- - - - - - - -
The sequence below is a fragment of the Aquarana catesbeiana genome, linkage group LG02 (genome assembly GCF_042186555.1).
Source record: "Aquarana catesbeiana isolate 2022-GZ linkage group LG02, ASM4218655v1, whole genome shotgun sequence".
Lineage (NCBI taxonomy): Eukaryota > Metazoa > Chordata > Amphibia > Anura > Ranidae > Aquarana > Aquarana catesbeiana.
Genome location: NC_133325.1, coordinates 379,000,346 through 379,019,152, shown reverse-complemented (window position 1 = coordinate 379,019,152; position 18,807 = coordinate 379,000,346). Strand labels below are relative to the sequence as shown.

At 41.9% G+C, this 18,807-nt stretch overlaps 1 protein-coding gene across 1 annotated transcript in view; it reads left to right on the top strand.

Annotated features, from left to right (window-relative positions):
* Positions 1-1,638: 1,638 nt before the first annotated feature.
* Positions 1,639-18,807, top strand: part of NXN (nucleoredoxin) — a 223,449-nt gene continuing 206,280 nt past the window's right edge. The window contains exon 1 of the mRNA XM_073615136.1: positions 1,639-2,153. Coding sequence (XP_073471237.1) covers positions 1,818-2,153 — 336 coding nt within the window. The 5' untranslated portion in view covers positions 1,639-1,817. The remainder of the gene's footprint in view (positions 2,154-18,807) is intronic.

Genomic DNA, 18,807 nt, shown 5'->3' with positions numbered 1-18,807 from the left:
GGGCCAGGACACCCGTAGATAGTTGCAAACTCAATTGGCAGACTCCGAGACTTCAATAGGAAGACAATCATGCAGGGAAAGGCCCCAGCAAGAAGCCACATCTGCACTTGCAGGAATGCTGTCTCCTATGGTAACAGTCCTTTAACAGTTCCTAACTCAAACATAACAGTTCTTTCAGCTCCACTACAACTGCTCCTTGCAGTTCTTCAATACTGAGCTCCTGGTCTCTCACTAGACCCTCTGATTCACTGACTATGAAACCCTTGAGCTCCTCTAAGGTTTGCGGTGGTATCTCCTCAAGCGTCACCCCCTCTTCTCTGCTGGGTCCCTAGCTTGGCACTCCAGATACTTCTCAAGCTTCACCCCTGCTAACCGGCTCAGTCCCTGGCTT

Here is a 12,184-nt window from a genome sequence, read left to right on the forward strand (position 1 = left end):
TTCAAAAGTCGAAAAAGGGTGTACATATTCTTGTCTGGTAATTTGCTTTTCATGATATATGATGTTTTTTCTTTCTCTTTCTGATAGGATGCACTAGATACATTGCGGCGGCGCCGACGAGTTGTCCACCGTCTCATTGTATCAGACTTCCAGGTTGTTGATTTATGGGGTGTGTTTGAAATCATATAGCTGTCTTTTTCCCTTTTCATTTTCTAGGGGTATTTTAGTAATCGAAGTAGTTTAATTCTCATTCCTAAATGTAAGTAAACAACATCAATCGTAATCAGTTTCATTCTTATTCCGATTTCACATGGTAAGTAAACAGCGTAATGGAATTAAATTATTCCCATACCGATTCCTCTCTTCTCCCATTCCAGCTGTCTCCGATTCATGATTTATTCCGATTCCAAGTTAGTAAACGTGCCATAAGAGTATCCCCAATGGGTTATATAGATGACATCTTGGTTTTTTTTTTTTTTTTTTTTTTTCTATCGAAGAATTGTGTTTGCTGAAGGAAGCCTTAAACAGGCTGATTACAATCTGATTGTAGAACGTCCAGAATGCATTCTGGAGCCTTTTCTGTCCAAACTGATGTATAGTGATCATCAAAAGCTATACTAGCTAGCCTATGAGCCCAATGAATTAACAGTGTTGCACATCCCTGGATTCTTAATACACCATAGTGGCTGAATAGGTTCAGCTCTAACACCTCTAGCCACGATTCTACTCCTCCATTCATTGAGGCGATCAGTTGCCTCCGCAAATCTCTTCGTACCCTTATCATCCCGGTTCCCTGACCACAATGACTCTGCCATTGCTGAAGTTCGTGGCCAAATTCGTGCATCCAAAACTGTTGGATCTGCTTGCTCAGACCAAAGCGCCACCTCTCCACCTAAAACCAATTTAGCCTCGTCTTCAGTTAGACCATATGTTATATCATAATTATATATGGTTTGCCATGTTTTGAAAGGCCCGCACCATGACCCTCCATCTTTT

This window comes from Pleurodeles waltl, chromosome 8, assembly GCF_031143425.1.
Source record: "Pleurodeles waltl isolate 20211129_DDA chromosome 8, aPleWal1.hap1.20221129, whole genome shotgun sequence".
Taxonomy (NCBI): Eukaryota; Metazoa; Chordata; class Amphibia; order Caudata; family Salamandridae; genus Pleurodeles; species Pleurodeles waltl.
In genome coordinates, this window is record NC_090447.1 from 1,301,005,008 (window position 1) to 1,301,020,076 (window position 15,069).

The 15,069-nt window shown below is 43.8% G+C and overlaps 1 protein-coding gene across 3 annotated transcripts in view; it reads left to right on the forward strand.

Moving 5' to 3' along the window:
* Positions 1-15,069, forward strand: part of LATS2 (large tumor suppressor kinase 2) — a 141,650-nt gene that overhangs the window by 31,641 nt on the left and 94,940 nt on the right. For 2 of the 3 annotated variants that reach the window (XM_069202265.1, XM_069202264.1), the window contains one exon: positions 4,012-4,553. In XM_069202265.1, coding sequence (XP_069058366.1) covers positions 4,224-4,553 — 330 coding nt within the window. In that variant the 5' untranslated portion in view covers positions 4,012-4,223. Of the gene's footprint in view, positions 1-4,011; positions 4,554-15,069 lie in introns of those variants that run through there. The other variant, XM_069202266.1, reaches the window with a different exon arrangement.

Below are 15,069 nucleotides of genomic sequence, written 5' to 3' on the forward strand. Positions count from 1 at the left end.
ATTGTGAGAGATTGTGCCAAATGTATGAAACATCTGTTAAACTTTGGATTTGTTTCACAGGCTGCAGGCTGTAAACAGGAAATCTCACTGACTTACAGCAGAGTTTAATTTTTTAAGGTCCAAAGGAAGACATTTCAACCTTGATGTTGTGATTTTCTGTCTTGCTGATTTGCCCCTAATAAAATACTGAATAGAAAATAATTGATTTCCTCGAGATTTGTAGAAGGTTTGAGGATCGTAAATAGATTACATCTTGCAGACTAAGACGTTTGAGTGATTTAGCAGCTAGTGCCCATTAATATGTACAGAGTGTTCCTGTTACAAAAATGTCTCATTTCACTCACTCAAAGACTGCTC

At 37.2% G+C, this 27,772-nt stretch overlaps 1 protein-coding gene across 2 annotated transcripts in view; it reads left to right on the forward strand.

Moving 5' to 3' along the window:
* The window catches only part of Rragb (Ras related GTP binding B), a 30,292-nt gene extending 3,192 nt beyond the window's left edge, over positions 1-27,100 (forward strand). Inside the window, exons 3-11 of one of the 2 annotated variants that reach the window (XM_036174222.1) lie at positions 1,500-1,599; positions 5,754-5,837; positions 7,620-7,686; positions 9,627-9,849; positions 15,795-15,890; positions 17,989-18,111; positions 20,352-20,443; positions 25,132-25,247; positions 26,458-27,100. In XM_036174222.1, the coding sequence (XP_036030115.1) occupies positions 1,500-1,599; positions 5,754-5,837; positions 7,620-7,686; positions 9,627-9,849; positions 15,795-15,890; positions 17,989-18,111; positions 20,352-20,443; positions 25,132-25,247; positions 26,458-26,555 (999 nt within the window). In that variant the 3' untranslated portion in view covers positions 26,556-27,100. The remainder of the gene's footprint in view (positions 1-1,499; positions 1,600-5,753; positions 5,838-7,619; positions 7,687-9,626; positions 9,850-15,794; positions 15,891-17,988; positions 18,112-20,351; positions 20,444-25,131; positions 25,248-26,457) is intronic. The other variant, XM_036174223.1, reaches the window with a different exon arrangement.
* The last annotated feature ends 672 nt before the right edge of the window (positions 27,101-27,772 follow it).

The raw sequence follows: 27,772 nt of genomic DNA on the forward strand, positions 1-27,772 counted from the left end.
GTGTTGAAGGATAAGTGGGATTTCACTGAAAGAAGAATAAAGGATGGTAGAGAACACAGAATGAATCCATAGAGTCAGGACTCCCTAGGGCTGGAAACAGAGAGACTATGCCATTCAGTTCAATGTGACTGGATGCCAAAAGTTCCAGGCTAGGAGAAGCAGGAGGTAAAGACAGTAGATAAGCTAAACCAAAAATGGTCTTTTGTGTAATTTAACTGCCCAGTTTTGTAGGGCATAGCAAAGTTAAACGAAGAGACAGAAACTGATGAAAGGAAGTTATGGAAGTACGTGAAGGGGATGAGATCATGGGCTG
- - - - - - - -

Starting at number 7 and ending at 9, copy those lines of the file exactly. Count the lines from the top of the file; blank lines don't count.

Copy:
* Positions 1-1,638: 1,638 nt before the first annotated feature.
* Positions 1,639-18,807, top strand: part of NXN (nucleoredoxin) — a 223,449-nt gene continuing 206,280 nt past the window's right edge. The window contains exon 1 of the mRNA XM_073615136.1: positions 1,639-2,153. Coding sequence (XP_073471237.1) covers positions 1,818-2,153 — 336 coding nt within the window. The 5' untranslated portion in view covers positions 1,639-1,817. The remainder of the gene's footprint in view (positions 2,154-18,807) is intronic.

Genomic DNA, 18,807 nt, shown 5'->3' with positions numbered 1-18,807 from the left: